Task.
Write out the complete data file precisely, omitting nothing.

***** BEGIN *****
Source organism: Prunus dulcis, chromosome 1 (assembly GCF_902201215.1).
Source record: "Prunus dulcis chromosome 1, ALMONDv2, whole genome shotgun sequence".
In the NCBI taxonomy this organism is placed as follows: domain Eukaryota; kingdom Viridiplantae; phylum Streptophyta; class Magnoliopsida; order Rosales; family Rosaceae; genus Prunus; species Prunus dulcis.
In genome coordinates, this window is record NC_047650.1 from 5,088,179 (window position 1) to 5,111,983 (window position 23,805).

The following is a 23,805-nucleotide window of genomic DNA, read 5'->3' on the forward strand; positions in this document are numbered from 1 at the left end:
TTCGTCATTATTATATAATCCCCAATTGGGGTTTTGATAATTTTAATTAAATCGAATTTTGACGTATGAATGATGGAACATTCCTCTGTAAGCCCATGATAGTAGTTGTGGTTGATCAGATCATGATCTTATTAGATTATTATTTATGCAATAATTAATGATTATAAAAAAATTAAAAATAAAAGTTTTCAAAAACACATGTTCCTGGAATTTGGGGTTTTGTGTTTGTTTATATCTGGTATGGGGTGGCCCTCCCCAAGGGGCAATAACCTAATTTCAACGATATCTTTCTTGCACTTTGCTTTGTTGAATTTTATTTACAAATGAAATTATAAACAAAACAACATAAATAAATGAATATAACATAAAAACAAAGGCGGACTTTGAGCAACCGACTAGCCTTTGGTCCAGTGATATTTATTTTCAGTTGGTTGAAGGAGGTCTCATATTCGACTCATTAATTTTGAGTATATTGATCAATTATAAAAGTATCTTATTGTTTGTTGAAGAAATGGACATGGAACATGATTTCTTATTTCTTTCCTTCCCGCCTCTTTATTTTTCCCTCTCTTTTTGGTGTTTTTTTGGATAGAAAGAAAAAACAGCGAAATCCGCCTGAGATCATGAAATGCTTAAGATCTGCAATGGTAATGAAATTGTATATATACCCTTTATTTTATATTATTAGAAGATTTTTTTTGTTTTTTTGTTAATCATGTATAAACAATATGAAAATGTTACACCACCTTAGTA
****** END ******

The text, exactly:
Source organism: Prunus dulcis, chromosome 1 (assembly GCF_902201215.1).
Source record: "Prunus dulcis chromosome 1, ALMONDv2, whole genome shotgun sequence".
In the NCBI taxonomy this organism is placed as follows: domain Eukaryota; kingdom Viridiplantae; phylum Streptophyta; class Magnoliopsida; order Rosales; family Rosaceae; genus Prunus; species Prunus dulcis.
In genome coordinates, this window is record NC_047650.1 from 5,088,179 (window position 1) to 5,111,983 (window position 23,805).

The following is a 23,805-nucleotide window of genomic DNA, read 5'->3' on the forward strand; positions in this document are numbered from 1 at the left end:
TTCGTCATTATTATATAATCCCCAATTGGGGTTTTGATAATTTTAATTAAATCGAATTTTGACGTATGAATGATGGAACATTCCTCTGTAAGCCCATGATAGTAGTTGTGGTTGATCAGATCATGATCTTATTAGATTATTATTTATGCAATAATTAATGATTATAAAAAAATTAAAAATAAAAGTTTTCAAAAACACATGTTCCTGGAATTTGGGGTTTTGTGTTTGTTTATATCTGGTATGGGGTGGCCCTCCCCAAGGGGCAATAACCTAATTTCAACGATATCTTTCTTGCACTTTGCTTTGTTGAATTTTATTTACAAATGAAATTATAAACAAAACAACATAAATAAATGAATATAACATAAAAACAAAGGCGGACTTTGAGCAACCGACTAGCCTTTGGTCCAGTGATATTTATTTTCAGTTGGTTGAAGGAGGTCTCATATTCGACTCATTAATTTTGAGTATATTGATCAATTATAAAAGTATCTTATTGTTTGTTGAAGAAATGGACATGGAACATGATTTCTTATTTCTTTCCTTCCCGCCTCTTTATTTTTCCCTCTCTTTTTGGTGTTTTTTTGGATAGAAAGAAAAAACAGCGAAATCCGCCTGAGATCATGAAATGCTTAAGATCTGCAATGGTAATGAAATTGTATATATACCCTTTATTTTATATTATTAGAAGATTTTTTTTGTTTTTTTGTTAATCATGTATAAACAATATGAAAATGTTACACCACCTTAGTA